My first pregnancy was tough physically, but I felt great mentally. I never felt super worried or paranoid about our little boy. I was as ready as I could have been and excited for motherhood. After a traumatic, long, delivery I spent the next few days in a newborn bliss, all things considered. I loved on my sweet sage and couldn’t imagine my life before him. We went home on a Saturday, and my sisters family and mom were there to meet Sage. The moment they walked out the door I felt my body feel up with absolute panic, and wanted to go chasing after them, begging them not to leave me. I looked at Josh and just started crying. I chalked it up to feeling overwhelmed, as you do with a new baby and the impending responsibility that comes with them.
That night I remember crying as Josh did laps around the room with Sage trying to console him- we had no clue what we were doing!
The next day was Mother’s Day. So many people reached out to wish me a happy day, and I wanted to scream that although surrounded by love, it was the most lonesome, dark place I had ever been. My brain was flooded with “what if’s” and I was sure something bad was going to happen to him. Anxiety has always been a part of my life, but this is indescribable. My entire body felt a tangible darkness. It would start in my feet and fill to my head with the most painful, uncomfortable thoughts. There were times I could not even hold sage, and had to go to the bathroom and just sob. Why was this happening? I should be so happy and positive right? I would stay up all night long staring at him making sure he was breathing. One night, I hallucinated that Josh was screaming at me while I was up nursing. I was so terrified of myself. I never had thoughts of hurting Sage or myself, but I did often think “I wish I could disappear- this is too painful and I want this to be over”.
After a week or so of realizing that this was not just baby blues, I saw my midwife. She prescribed me meds. In the meantime, I made sure I went outside in the sun, every single day. We’d go on family walks along the Provo river. I’d smile. I’d feel good, but as soon as we were back inside the dread that had become so prevalent in my life would creep back in. I was a mess. On top of healing physically and mentally of feeling my c-section, I was battling internal demons that plagued my mind.
Nursing also caused bad feelings. When my let-down would happen, I would be jolted with anxiety. It was intense.
After a few weeks I slowly started to feel better. But I continued to work like hell for my happiness. I was grateful that my husband and my family were supportive and encouraging of me to seek medical help. After about a year, my post partum was at bay and I felt “normal”.
When I found out I was pregnant with Watson, my biggest fear was feeling worse, as I had heard PPA usually comes back more intense. My midwife put me on something in my second trimester. My feelings were already creeping in. That familiar doom returning with a vengeance.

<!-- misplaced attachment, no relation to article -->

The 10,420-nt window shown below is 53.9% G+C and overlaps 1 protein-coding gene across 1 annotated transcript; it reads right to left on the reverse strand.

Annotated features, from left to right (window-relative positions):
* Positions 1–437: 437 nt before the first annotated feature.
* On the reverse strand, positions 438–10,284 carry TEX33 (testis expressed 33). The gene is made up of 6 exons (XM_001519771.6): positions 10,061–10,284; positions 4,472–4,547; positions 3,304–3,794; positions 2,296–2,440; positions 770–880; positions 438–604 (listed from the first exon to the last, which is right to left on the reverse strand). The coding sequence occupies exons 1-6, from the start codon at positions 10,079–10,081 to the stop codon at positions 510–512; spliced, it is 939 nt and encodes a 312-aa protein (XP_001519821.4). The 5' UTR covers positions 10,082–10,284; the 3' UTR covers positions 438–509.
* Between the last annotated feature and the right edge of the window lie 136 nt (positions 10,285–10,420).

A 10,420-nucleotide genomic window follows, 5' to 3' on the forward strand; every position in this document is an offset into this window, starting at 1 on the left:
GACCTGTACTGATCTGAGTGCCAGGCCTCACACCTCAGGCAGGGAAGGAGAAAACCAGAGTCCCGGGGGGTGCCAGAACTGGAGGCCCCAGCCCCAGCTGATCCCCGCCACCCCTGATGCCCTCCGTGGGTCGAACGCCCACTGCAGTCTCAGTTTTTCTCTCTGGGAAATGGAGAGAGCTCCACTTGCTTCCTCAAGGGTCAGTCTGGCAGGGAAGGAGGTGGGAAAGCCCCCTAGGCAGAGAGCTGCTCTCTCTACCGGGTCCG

The day after Watson was born I was watching Sage and Josh swoon over him. I could not stop crying. I talked to the nurse and she said she’d keep an eye on me.
That night, I was alone in my room. Sage and Josh were home, Watson in the nursery. A new nurse came in and did the whole routine. Checked my meds, blood pressure. Pressed on my uterus, checked my bleeding. I couldn’t hold it in and said “I don’t think these are baby blues, I need help.” I couldn’t stop sobbing. She left the room briefly and came back and sat at the end of my bed. She rubbed my legs and let me know it was okay to feel the way I was and that I’d get through it. And I believed her. I’ll never forget her.
My meds were adjusted and I was discharged. It was tough for sure, but instead of not being open the first time around, I was very open with how I was feeling. My husband was so supportive and loving. He’d let me cry and give me space, and embrace me when I needed it. It’s only been 6 months, but I’m doing okay. Every time I get those unwelcome feelings, I have to tell myself it’s only temporary. I take deep breaths. I walk around. I do something for someone else. I snuggle my boys and thank the universes for them.
We have to have more preparation for moms. I had no idea this could happen. I wish I had been more prepared, had someone share the hard stuff. It’s important to me to get Maternal Health to be a big issue. It is a health crisis that many don’t know about. I’m grateful for the night that @theemilyeffect held that brought to light this topic, and let us know we are not alone.
This isn’t something you can pray away. You can’t hide from it. You can’t ignore it. You can’t just get through it alone. It doesn’t mean that you have to be on meds, but if you do, it’s OKAY. Please, I beg you- if you or someone you know needs help- move heaven and earth to get it for them. Work with a doctor, OB, midwife, therapist- whoever. I’m lucky to have had a support system, but it’s not always the case. Just please reach out.
Remember if you’re going through this, it’s only temporary. It does get better. Check on Moms.
I am a survivor.